EP Review | Almyrkvi / The Ruins of Beverast Split | Self-titled

I have had the pleasure of reviewing two splits featuring the Ruins of Beverast in a reasonably short space of time. This subsequent release is of a much darker nature than Don’t Walk On The Mass Graves but also less rewarding. Although I am and always will be a Ruins of Beverast fan I found this release was not as powerful as some of his other recent ones. That being said I am not turning my nose up at it but as we delve deeper into this release you will begin to understand my apprehensions.

Album art for Almyrkvi's 'Umbra'

Let’s start with the other band in the split, Almyrkvi, a one-man act from Iceland—another band I had not heard of prior to this split. As always I am eternally grateful when a band I am familiar with and enjoy introduces me to music I have not heard before. I personally prefer to find music myself or get direct recommendations and finding an unknown band on a split with one I am strongly acquainted with is almost as good as a tip from a friend.

The two tracks featured from this band are of an atmospheric nature though more pervasive in sound than the average atmospheric act and fit neatly into the genre of death-doom. The music is cacophonic and unnerving but at the same time simple and dogged. It is somewhat oppressive; there is very little melodic or harmonic content that you can really latch onto, and when there is, the harmony is quite unconventional which makes the melodies hard to recall. This gives the music a rather confusing feeling and often it is hard to tell which song you are in and at which moment. There are glimmers of reverb-drenched guitar melodies heard periodically but overall, I found the music to have a decidedly ‘wall-of-sound’ quality to it. I think it does not help that the mixing is dense and wet with effects. As anyone reading my Esoctrilihum review will know I am not averse to unconventional mixing, though I do find the production quality of the first half of this EP to be rather flat. I also find the first two tracks featured lack a sense of dynamic. The music is unrelenting and slow and my brain starts to switch off before too long. This is not to say that this music is of objectively inferior quality compared to other bands but I personally find the composition, production, and general presentation of the first two tracks to be a bit dull.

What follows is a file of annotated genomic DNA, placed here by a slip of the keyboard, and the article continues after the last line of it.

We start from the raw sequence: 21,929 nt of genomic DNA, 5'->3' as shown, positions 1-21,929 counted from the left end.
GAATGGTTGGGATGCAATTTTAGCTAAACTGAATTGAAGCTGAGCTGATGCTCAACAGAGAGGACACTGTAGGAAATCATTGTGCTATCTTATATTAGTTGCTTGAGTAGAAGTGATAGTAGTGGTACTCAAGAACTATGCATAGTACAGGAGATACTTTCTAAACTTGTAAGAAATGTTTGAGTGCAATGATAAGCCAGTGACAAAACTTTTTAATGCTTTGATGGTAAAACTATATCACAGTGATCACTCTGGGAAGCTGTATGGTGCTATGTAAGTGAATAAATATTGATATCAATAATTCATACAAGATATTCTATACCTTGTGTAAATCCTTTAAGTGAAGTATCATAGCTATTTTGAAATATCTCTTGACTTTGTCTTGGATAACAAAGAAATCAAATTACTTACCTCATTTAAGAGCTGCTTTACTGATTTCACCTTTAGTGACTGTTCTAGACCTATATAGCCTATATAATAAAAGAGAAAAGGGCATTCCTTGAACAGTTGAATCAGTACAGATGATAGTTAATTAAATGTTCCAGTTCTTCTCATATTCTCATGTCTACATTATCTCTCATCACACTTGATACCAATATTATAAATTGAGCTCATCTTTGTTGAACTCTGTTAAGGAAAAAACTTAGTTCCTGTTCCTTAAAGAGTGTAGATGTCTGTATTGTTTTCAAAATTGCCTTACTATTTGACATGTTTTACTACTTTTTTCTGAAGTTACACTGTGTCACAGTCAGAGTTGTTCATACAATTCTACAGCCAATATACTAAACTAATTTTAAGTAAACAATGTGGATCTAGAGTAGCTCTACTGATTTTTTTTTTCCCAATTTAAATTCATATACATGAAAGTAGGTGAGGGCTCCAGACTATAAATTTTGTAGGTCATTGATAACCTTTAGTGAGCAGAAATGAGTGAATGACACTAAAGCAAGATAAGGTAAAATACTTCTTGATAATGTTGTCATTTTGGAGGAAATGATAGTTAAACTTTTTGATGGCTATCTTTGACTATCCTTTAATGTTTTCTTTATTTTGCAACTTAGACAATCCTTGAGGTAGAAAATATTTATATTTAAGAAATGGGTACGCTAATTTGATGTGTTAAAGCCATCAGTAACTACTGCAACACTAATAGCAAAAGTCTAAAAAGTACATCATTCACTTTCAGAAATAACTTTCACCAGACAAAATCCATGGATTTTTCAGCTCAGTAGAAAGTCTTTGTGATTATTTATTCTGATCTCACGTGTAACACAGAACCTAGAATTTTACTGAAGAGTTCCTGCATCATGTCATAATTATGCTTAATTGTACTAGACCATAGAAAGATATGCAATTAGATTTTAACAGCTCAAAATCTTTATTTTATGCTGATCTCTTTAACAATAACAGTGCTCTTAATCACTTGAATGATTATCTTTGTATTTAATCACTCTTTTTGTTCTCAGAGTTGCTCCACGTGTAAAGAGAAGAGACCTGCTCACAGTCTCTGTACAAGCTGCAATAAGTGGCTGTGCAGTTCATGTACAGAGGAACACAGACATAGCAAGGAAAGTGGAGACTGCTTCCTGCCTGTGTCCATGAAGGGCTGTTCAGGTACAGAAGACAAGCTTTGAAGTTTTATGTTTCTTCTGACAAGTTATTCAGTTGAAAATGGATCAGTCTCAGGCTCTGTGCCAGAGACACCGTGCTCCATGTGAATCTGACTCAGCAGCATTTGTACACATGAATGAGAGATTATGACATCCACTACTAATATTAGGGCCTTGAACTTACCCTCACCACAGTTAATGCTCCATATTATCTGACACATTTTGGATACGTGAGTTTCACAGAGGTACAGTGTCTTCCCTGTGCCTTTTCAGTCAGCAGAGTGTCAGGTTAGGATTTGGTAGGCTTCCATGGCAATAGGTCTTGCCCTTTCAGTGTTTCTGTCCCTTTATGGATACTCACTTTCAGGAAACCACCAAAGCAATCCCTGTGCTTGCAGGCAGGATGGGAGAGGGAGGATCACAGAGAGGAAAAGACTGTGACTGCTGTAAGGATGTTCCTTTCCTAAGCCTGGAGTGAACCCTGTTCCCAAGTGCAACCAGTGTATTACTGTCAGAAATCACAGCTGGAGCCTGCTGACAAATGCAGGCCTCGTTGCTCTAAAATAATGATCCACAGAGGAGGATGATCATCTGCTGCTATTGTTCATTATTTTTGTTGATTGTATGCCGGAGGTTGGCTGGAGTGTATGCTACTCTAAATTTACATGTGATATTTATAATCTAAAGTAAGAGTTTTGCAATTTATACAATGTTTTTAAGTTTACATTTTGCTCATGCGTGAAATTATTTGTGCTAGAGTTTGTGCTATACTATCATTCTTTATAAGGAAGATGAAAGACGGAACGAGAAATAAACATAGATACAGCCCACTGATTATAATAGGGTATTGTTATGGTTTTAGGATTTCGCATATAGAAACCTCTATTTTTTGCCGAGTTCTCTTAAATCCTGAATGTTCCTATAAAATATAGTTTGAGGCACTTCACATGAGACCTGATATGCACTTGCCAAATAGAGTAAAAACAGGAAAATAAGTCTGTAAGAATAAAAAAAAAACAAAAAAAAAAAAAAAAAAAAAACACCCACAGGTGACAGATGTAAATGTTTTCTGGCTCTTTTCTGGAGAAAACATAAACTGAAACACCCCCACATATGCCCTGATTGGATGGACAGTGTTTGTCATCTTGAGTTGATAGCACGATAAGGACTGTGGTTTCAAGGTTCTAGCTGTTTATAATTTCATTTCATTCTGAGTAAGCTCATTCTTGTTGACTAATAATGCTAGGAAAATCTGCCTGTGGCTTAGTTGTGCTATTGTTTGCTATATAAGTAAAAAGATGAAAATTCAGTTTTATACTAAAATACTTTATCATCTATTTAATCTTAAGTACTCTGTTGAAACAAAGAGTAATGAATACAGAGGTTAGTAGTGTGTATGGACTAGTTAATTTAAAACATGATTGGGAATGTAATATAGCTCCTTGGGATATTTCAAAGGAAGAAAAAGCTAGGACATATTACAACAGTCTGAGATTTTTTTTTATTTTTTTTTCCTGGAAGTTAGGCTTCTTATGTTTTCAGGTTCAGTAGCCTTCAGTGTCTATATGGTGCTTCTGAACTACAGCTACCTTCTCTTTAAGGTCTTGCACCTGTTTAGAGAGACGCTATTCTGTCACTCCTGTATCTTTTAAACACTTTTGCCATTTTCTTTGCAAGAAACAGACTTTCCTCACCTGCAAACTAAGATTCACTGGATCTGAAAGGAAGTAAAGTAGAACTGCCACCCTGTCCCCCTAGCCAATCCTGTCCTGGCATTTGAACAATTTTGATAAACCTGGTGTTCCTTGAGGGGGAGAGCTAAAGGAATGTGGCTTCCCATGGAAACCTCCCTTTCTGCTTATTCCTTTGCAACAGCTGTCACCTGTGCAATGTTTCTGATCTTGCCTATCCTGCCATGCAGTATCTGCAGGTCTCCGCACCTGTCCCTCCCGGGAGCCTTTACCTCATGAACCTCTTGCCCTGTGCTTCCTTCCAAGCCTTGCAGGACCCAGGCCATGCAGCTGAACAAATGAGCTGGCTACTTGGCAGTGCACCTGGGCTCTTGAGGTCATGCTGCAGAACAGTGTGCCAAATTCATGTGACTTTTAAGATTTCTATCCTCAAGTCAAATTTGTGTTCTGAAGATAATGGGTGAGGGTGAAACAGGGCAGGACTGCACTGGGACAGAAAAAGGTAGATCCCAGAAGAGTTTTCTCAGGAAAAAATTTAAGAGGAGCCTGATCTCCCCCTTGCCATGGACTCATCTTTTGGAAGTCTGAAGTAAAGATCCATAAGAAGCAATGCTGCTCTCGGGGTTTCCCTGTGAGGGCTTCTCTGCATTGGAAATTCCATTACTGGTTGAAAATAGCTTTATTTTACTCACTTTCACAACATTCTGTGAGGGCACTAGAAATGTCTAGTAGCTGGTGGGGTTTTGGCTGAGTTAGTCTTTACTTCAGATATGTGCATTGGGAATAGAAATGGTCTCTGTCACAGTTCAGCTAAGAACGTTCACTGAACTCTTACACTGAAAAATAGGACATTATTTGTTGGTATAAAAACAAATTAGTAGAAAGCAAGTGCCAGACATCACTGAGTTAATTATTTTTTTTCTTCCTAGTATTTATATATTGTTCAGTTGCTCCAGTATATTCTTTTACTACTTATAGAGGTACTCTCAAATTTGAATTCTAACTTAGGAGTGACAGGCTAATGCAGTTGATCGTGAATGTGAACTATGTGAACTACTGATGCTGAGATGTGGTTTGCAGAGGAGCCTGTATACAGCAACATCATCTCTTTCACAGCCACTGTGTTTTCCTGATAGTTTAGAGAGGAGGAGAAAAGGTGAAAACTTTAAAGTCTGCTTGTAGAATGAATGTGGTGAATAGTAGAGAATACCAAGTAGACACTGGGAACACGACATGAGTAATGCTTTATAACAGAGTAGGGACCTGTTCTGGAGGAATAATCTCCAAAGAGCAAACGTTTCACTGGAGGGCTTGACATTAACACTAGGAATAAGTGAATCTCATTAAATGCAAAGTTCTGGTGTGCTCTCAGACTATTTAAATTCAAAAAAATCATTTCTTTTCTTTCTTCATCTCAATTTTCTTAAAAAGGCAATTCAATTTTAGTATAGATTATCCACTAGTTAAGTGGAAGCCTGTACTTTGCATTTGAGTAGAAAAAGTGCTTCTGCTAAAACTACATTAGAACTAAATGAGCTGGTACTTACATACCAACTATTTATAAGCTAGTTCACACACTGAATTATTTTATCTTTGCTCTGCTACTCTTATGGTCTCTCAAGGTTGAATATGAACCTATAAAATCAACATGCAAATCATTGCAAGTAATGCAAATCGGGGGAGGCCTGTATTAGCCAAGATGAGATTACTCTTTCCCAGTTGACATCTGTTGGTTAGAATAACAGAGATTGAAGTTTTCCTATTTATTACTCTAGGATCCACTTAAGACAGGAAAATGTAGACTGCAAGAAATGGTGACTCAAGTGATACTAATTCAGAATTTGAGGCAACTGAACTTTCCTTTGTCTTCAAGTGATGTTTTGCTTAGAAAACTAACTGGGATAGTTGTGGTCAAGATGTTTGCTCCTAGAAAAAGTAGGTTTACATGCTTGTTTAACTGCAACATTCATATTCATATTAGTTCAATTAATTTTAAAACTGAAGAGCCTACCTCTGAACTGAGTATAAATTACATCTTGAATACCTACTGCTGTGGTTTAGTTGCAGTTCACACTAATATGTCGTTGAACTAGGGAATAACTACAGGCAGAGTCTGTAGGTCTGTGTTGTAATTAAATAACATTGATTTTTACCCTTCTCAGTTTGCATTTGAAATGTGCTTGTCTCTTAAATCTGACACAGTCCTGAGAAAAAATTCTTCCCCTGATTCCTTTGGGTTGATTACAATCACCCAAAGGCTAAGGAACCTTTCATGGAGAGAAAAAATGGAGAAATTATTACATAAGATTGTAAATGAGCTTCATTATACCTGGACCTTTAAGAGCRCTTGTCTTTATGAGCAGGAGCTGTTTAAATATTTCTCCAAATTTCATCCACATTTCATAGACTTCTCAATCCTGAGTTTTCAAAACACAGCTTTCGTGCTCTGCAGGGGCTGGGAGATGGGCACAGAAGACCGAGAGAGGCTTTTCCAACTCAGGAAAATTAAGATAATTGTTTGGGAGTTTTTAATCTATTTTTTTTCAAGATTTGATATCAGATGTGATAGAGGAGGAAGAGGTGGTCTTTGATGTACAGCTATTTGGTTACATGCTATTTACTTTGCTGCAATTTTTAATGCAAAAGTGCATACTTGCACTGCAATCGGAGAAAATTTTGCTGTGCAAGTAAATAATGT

Almyrkvi live